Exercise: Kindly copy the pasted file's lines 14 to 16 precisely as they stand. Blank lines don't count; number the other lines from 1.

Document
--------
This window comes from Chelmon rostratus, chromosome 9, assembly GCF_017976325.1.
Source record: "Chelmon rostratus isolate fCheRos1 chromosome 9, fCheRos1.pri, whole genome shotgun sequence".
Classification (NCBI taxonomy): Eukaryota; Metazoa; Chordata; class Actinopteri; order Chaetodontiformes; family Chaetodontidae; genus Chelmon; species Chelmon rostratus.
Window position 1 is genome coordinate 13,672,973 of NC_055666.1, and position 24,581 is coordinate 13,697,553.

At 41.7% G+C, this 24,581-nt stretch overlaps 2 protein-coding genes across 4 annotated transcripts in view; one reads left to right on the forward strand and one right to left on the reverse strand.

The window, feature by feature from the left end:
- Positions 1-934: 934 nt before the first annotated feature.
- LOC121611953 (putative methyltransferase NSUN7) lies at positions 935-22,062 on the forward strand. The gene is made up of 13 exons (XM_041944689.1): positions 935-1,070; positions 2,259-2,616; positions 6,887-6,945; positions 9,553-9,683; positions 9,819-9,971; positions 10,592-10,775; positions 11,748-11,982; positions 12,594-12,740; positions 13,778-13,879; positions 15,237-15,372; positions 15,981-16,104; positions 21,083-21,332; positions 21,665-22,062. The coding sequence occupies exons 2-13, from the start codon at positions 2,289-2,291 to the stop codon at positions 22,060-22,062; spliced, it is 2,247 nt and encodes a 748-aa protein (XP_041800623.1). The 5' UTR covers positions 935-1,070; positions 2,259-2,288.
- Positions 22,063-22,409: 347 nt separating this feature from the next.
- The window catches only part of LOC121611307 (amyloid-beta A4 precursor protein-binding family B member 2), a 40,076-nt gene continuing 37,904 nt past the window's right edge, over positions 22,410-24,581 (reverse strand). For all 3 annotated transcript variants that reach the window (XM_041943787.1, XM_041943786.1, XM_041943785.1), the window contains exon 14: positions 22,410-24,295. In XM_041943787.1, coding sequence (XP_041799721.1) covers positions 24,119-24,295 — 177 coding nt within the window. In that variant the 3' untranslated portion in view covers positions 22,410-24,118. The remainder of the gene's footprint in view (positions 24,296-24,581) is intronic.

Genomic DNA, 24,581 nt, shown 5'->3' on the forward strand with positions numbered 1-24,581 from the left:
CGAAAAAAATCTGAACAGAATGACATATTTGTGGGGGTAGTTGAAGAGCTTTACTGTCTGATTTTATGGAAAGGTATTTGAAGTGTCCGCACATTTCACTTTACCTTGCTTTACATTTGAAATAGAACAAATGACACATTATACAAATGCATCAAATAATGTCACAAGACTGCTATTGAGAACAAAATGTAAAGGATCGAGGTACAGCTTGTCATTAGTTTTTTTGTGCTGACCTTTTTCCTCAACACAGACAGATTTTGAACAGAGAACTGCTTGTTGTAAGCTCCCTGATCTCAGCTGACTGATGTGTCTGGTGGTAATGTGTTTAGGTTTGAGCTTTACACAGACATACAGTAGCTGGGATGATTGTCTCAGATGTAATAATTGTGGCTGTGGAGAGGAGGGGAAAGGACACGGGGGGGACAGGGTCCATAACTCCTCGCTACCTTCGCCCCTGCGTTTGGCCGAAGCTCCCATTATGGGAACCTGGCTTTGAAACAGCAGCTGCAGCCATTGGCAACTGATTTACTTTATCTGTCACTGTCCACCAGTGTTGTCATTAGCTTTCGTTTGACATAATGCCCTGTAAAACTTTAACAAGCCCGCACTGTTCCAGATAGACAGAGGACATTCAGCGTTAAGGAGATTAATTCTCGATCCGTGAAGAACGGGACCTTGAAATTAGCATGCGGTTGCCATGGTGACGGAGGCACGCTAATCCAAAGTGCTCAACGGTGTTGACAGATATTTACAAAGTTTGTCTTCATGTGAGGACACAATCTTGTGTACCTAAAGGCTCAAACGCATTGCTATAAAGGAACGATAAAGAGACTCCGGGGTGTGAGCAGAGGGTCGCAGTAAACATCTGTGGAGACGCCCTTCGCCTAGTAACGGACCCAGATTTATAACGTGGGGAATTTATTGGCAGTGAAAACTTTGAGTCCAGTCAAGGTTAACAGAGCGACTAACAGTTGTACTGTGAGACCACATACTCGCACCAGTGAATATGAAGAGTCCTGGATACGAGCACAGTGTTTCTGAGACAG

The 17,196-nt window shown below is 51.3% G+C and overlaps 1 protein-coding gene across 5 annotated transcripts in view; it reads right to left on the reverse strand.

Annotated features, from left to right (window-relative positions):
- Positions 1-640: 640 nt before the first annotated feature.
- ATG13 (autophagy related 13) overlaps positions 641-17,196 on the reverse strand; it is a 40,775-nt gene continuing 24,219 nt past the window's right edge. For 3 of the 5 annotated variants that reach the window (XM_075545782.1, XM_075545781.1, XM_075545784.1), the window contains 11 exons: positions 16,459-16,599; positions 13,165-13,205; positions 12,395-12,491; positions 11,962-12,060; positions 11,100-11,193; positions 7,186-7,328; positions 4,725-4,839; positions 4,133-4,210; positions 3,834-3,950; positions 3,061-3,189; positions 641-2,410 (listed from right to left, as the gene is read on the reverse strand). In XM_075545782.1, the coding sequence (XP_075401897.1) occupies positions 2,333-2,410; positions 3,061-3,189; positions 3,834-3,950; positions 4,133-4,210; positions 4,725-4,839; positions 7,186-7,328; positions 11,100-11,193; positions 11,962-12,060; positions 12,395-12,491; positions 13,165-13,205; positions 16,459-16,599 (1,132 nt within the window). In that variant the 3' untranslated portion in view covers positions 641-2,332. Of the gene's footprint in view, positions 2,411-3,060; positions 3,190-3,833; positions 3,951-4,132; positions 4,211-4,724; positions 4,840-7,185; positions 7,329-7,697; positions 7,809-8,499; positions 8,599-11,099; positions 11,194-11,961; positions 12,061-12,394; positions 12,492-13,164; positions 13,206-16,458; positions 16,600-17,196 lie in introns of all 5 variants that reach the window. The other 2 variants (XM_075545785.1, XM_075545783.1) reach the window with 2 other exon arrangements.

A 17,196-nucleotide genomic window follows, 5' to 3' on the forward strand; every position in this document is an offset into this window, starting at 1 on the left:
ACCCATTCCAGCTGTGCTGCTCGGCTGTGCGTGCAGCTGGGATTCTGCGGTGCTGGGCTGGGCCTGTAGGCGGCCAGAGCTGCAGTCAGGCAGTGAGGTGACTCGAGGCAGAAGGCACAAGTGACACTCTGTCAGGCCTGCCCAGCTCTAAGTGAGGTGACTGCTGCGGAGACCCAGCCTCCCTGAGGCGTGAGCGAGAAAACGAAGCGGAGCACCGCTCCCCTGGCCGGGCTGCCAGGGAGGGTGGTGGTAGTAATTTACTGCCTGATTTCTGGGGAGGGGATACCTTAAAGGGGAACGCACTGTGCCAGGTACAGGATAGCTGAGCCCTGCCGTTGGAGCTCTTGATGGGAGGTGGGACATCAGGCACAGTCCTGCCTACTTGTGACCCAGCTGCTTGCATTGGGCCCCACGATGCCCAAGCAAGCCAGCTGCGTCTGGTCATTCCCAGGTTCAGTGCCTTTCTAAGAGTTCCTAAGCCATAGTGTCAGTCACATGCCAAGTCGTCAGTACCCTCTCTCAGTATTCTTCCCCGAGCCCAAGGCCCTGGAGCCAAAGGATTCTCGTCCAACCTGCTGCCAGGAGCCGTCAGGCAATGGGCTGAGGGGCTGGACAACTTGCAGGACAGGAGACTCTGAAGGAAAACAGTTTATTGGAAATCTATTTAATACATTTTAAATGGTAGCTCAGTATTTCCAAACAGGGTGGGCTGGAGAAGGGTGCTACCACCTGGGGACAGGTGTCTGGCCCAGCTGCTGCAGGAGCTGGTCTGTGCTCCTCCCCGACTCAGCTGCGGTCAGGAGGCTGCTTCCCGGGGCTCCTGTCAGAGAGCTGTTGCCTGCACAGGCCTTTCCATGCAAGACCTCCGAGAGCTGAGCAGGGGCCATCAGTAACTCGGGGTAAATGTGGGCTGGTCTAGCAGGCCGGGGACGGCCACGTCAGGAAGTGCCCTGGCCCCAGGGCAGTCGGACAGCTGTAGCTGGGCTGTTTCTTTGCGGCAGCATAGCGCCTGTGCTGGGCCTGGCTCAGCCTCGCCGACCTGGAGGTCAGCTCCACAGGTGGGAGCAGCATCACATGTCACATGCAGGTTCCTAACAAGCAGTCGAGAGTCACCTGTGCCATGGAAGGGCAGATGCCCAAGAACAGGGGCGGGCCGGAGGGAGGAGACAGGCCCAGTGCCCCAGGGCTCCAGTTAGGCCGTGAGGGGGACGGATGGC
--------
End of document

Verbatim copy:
Annotated features, from left to right (window-relative positions):
- Positions 1-640: 640 nt before the first annotated feature.
- ATG13 (autophagy related 13) overlaps positions 641-17,196 on the reverse strand; it is a 40,775-nt gene continuing 24,219 nt past the window's right edge. For 3 of the 5 annotated variants that reach the window (XM_075545782.1, XM_075545781.1, XM_075545784.1), the window contains 11 exons: positions 16,459-16,599; positions 13,165-13,205; positions 12,395-12,491; positions 11,962-12,060; positions 11,100-11,193; positions 7,186-7,328; positions 4,725-4,839; positions 4,133-4,210; positions 3,834-3,950; positions 3,061-3,189; positions 641-2,410 (listed from right to left, as the gene is read on the reverse strand). In XM_075545782.1, the coding sequence (XP_075401897.1) occupies positions 2,333-2,410; positions 3,061-3,189; positions 3,834-3,950; positions 4,133-4,210; positions 4,725-4,839; positions 7,186-7,328; positions 11,100-11,193; positions 11,962-12,060; positions 12,395-12,491; positions 13,165-13,205; positions 16,459-16,599 (1,132 nt within the window). In that variant the 3' untranslated portion in view covers positions 641-2,332. Of the gene's footprint in view, positions 2,411-3,060; positions 3,190-3,833; positions 3,951-4,132; positions 4,211-4,724; positions 4,840-7,185; positions 7,329-7,697; positions 7,809-8,499; positions 8,599-11,099; positions 11,194-11,961; positions 12,061-12,394; positions 12,492-13,164; positions 13,206-16,458; positions 16,600-17,196 lie in introns of all 5 variants that reach the window. The other 2 variants (XM_075545785.1, XM_075545783.1) reach the window with 2 other exon arrangements.